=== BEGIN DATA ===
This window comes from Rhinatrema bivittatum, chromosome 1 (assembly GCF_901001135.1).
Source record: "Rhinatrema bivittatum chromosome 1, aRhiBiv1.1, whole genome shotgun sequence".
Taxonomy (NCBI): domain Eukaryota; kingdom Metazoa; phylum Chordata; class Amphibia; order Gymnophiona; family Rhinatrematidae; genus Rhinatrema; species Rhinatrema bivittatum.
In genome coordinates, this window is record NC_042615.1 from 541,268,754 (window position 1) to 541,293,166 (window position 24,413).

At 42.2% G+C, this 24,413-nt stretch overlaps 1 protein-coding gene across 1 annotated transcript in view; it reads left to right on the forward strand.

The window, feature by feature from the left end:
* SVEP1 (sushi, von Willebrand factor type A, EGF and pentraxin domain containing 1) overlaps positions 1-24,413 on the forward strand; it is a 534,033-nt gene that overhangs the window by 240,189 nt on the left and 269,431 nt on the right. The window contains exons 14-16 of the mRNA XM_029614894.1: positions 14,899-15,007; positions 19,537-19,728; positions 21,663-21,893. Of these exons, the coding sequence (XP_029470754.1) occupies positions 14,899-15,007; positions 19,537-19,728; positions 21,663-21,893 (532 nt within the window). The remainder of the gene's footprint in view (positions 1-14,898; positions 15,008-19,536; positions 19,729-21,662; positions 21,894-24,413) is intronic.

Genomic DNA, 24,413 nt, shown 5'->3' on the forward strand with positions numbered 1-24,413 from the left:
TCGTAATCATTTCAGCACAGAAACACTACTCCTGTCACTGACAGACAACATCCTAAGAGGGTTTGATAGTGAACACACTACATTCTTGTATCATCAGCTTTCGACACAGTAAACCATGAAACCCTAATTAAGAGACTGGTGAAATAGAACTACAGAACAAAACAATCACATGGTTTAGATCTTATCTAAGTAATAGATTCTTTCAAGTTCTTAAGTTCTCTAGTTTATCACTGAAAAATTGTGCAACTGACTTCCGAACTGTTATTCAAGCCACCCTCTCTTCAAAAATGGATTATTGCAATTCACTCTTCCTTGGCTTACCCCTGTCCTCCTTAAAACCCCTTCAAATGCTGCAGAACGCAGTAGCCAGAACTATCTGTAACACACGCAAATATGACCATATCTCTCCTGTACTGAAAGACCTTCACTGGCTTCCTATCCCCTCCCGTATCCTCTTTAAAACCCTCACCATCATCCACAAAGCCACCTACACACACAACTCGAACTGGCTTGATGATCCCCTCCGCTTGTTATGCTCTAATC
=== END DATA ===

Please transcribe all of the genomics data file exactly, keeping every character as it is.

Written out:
This window comes from Rhinatrema bivittatum, chromosome 1 (assembly GCF_901001135.1).
Source record: "Rhinatrema bivittatum chromosome 1, aRhiBiv1.1, whole genome shotgun sequence".
Taxonomy (NCBI): domain Eukaryota; kingdom Metazoa; phylum Chordata; class Amphibia; order Gymnophiona; family Rhinatrematidae; genus Rhinatrema; species Rhinatrema bivittatum.
In genome coordinates, this window is record NC_042615.1 from 541,268,754 (window position 1) to 541,293,166 (window position 24,413).

At 42.2% G+C, this 24,413-nt stretch overlaps 1 protein-coding gene across 1 annotated transcript in view; it reads left to right on the forward strand.

The window, feature by feature from the left end:
* SVEP1 (sushi, von Willebrand factor type A, EGF and pentraxin domain containing 1) overlaps positions 1-24,413 on the forward strand; it is a 534,033-nt gene that overhangs the window by 240,189 nt on the left and 269,431 nt on the right. The window contains exons 14-16 of the mRNA XM_029614894.1: positions 14,899-15,007; positions 19,537-19,728; positions 21,663-21,893. Of these exons, the coding sequence (XP_029470754.1) occupies positions 14,899-15,007; positions 19,537-19,728; positions 21,663-21,893 (532 nt within the window). The remainder of the gene's footprint in view (positions 1-14,898; positions 15,008-19,536; positions 19,729-21,662; positions 21,894-24,413) is intronic.

Genomic DNA, 24,413 nt, shown 5'->3' on the forward strand with positions numbered 1-24,413 from the left:
TCGTAATCATTTCAGCACAGAAACACTACTCCTGTCACTGACAGACAACATCCTAAGAGGGTTTGATAGTGAACACACTACATTCTTGTATCATCAGCTTTCGACACAGTAAACCATGAAACCCTAATTAAGAGACTGGTGAAATAGAACTACAGAACAAAACAATCACATGGTTTAGATCTTATCTAAGTAATAGATTCTTTCAAGTTCTTAAGTTCTCTAGTTTATCACTGAAAAATTGTGCAACTGACTTCCGAACTGTTATTCAAGCCACCCTCTCTTCAAAAATGGATTATTGCAATTCACTCTTCCTTGGCTTACCCCTGTCCTCCTTAAAACCCCTTCAAATGCTGCAGAACGCAGTAGCCAGAACTATCTGTAACACACGCAAATATGACCATATCTCTCCTGTACTGAAAGACCTTCACTGGCTTCCTATCCCCTCCCGTATCCTCTTTAAAACCCTCACCATCATCCACAAAGCCACCTACACACACAACTCGAACTGGCTTGATGATCCCCTCCGCTTGTTATGCTCTAATC